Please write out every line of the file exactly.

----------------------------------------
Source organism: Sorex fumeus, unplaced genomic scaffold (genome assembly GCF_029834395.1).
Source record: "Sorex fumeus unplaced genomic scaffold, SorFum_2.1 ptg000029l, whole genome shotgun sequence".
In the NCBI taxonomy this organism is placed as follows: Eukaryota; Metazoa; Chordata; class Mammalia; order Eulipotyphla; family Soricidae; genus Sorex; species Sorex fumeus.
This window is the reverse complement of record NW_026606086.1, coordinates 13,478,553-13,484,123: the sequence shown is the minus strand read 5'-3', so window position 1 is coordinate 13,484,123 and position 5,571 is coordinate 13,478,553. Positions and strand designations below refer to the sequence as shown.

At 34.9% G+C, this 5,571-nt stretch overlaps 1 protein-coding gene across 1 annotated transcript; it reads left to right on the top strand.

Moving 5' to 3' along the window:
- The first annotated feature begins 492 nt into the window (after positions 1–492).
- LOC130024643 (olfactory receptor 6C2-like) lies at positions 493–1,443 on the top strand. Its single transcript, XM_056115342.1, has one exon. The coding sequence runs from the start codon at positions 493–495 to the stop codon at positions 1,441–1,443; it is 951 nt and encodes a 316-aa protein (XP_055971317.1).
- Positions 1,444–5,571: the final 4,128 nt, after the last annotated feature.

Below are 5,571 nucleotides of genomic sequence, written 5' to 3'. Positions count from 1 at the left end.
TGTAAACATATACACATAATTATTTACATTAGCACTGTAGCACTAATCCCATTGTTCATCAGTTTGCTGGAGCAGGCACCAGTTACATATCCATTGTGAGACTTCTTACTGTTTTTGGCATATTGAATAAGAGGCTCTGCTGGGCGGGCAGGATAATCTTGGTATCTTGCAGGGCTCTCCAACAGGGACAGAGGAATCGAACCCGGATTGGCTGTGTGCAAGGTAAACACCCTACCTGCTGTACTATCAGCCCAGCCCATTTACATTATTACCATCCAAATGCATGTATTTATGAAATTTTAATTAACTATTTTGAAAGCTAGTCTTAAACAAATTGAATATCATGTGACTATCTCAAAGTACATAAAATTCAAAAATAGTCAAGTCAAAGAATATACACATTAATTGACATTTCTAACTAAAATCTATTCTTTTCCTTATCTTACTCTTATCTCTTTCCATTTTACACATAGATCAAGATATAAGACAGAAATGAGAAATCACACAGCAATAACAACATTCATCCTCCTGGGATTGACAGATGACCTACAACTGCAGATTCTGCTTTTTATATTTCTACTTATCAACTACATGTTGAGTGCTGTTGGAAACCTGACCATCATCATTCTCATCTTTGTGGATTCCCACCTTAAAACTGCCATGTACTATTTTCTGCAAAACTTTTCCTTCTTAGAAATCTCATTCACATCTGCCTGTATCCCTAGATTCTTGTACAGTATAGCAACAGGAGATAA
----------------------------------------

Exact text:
Source organism: Sorex fumeus, unplaced genomic scaffold (genome assembly GCF_029834395.1).
Source record: "Sorex fumeus unplaced genomic scaffold, SorFum_2.1 ptg000029l, whole genome shotgun sequence".
In the NCBI taxonomy this organism is placed as follows: Eukaryota; Metazoa; Chordata; class Mammalia; order Eulipotyphla; family Soricidae; genus Sorex; species Sorex fumeus.
This window is the reverse complement of record NW_026606086.1, coordinates 13,478,553-13,484,123: the sequence shown is the minus strand read 5'-3', so window position 1 is coordinate 13,484,123 and position 5,571 is coordinate 13,478,553. Positions and strand designations below refer to the sequence as shown.

At 34.9% G+C, this 5,571-nt stretch overlaps 1 protein-coding gene across 1 annotated transcript; it reads left to right on the top strand.

Moving 5' to 3' along the window:
- The first annotated feature begins 492 nt into the window (after positions 1–492).
- LOC130024643 (olfactory receptor 6C2-like) lies at positions 493–1,443 on the top strand. Its single transcript, XM_056115342.1, has one exon. The coding sequence runs from the start codon at positions 493–495 to the stop codon at positions 1,441–1,443; it is 951 nt and encodes a 316-aa protein (XP_055971317.1).
- Positions 1,444–5,571: the final 4,128 nt, after the last annotated feature.

Below are 5,571 nucleotides of genomic sequence, written 5' to 3'. Positions count from 1 at the left end.
TGTAAACATATACACATAATTATTTACATTAGCACTGTAGCACTAATCCCATTGTTCATCAGTTTGCTGGAGCAGGCACCAGTTACATATCCATTGTGAGACTTCTTACTGTTTTTGGCATATTGAATAAGAGGCTCTGCTGGGCGGGCAGGATAATCTTGGTATCTTGCAGGGCTCTCCAACAGGGACAGAGGAATCGAACCCGGATTGGCTGTGTGCAAGGTAAACACCCTACCTGCTGTACTATCAGCCCAGCCCATTTACATTATTACCATCCAAATGCATGTATTTATGAAATTTTAATTAACTATTTTGAAAGCTAGTCTTAAACAAATTGAATATCATGTGACTATCTCAAAGTACATAAAATTCAAAAATAGTCAAGTCAAAGAATATACACATTAATTGACATTTCTAACTAAAATCTATTCTTTTCCTTATCTTACTCTTATCTCTTTCCATTTTACACATAGATCAAGATATAAGACAGAAATGAGAAATCACACAGCAATAACAACATTCATCCTCCTGGGATTGACAGATGACCTACAACTGCAGATTCTGCTTTTTATATTTCTACTTATCAACTACATGTTGAGTGCTGTTGGAAACCTGACCATCATCATTCTCATCTTTGTGGATTCCCACCTTAAAACTGCCATGTACTATTTTCTGCAAAACTTTTCCTTCTTAGAAATCTCATTCACATCTGCCTGTATCCCTAGATTCTTGTACAGTATAGCAACAGGAGATAA